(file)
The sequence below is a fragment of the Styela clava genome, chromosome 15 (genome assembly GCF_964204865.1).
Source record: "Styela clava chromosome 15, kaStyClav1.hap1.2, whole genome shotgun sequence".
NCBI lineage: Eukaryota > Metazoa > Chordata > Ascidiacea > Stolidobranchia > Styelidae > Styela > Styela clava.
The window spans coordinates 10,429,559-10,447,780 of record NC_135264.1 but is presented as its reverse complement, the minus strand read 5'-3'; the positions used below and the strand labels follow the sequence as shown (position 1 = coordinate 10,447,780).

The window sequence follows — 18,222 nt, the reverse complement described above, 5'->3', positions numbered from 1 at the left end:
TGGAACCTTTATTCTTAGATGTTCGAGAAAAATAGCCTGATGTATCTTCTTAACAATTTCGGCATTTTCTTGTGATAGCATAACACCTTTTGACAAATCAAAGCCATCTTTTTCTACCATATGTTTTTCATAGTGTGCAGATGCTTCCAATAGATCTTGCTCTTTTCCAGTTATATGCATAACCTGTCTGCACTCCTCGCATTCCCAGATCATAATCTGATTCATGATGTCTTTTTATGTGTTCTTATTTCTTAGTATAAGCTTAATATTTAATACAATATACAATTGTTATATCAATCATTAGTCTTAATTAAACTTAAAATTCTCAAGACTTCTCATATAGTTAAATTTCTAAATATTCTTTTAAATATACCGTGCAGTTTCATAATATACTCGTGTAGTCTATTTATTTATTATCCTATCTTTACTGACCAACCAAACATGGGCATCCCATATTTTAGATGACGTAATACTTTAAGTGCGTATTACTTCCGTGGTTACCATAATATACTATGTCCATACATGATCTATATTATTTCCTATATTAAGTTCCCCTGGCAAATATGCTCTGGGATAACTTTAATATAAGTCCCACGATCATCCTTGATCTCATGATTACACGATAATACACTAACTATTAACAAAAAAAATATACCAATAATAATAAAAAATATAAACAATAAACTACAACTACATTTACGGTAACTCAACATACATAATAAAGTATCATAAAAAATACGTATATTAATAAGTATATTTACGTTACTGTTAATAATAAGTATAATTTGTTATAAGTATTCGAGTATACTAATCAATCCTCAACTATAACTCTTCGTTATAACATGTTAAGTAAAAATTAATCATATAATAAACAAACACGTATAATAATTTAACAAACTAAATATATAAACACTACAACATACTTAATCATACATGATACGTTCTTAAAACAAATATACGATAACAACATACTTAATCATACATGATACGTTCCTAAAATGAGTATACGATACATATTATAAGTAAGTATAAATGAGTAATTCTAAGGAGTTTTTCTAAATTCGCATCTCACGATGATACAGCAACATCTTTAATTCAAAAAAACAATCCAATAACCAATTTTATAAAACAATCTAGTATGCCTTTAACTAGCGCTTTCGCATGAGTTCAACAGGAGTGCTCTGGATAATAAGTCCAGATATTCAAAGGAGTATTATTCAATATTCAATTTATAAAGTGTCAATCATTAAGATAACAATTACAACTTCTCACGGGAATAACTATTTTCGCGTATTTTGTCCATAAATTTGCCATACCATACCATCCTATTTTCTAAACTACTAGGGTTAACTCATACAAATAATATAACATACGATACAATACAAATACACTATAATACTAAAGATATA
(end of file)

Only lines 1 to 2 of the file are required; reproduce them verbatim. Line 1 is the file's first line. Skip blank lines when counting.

The sequence below is a fragment of the Styela clava genome, chromosome 15 (genome assembly GCF_964204865.1).
Source record: "Styela clava chromosome 15, kaStyClav1.hap1.2, whole genome shotgun sequence".